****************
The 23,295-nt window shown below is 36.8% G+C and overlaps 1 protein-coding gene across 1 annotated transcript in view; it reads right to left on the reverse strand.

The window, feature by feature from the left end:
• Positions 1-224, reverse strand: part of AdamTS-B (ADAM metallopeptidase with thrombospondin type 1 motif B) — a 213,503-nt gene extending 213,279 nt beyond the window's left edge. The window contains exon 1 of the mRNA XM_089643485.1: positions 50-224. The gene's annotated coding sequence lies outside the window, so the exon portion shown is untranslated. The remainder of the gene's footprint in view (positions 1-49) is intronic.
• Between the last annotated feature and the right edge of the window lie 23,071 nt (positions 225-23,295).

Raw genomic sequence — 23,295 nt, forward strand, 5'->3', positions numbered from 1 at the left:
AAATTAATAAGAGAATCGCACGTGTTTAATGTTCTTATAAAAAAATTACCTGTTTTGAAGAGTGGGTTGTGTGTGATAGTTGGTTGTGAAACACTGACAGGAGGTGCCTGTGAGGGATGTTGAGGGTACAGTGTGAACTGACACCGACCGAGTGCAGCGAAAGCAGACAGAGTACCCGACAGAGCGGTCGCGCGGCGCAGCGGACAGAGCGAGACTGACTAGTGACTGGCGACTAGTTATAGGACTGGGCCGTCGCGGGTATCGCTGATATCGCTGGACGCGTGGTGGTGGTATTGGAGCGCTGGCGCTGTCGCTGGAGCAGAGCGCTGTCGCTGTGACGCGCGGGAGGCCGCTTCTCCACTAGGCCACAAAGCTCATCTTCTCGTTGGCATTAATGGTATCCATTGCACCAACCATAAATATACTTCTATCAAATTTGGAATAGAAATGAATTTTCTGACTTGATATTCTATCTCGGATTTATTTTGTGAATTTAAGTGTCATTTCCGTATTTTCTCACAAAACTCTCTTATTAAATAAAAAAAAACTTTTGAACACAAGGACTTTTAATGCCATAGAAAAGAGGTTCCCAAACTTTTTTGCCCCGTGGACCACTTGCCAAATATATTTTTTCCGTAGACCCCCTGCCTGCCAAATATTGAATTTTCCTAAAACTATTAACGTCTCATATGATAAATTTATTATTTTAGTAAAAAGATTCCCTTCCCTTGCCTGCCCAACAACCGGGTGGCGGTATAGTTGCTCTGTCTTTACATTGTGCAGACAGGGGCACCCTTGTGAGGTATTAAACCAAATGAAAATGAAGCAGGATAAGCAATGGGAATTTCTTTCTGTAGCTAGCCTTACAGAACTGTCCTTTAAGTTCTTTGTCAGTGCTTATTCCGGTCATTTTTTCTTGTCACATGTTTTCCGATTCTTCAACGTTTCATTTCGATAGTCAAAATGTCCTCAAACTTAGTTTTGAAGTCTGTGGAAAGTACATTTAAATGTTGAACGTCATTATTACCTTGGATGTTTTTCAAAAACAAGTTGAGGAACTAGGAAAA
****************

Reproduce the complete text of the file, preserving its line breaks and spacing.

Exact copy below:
The 23,295-nt window shown below is 36.8% G+C and overlaps 1 protein-coding gene across 1 annotated transcript in view; it reads right to left on the reverse strand.

The window, feature by feature from the left end:
• Positions 1-224, reverse strand: part of AdamTS-B (ADAM metallopeptidase with thrombospondin type 1 motif B) — a 213,503-nt gene extending 213,279 nt beyond the window's left edge. The window contains exon 1 of the mRNA XM_089643485.1: positions 50-224. The gene's annotated coding sequence lies outside the window, so the exon portion shown is untranslated. The remainder of the gene's footprint in view (positions 1-49) is intronic.
• Between the last annotated feature and the right edge of the window lie 23,071 nt (positions 225-23,295).

Raw genomic sequence — 23,295 nt, forward strand, 5'->3', positions numbered from 1 at the left:
AAATTAATAAGAGAATCGCACGTGTTTAATGTTCTTATAAAAAAATTACCTGTTTTGAAGAGTGGGTTGTGTGTGATAGTTGGTTGTGAAACACTGACAGGAGGTGCCTGTGAGGGATGTTGAGGGTACAGTGTGAACTGACACCGACCGAGTGCAGCGAAAGCAGACAGAGTACCCGACAGAGCGGTCGCGCGGCGCAGCGGACAGAGCGAGACTGACTAGTGACTGGCGACTAGTTATAGGACTGGGCCGTCGCGGGTATCGCTGATATCGCTGGACGCGTGGTGGTGGTATTGGAGCGCTGGCGCTGTCGCTGGAGCAGAGCGCTGTCGCTGTGACGCGCGGGAGGCCGCTTCTCCACTAGGCCACAAAGCTCATCTTCTCGTTGGCATTAATGGTATCCATTGCACCAACCATAAATATACTTCTATCAAATTTGGAATAGAAATGAATTTTCTGACTTGATATTCTATCTCGGATTTATTTTGTGAATTTAAGTGTCATTTCCGTATTTTCTCACAAAACTCTCTTATTAAATAAAAAAAAACTTTTGAACACAAGGACTTTTAATGCCATAGAAAAGAGGTTCCCAAACTTTTTTGCCCCGTGGACCACTTGCCAAATATATTTTTTCCGTAGACCCCCTGCCTGCCAAATATTGAATTTTCCTAAAACTATTAACGTCTCATATGATAAATTTATTATTTTAGTAAAAAGATTCCCTTCCCTTGCCTGCCCAACAACCGGGTGGCGGTATAGTTGCTCTGTCTTTACATTGTGCAGACAGGGGCACCCTTGTGAGGTATTAAACCAAATGAAAATGAAGCAGGATAAGCAATGGGAATTTCTTTCTGTAGCTAGCCTTACAGAACTGTCCTTTAAGTTCTTTGTCAGTGCTTATTCCGGTCATTTTTTCTTGTCACATGTTTTCCGATTCTTCAACGTTTCATTTCGATAGTCAAAATGTCCTCAAACTTAGTTTTGAAGTCTGTGGAAAGTACATTTAAATGTTGAACGTCATTATTACCTTGGATGTTTTTCAAAAACAAGTTGAGGAACTAGGAAAA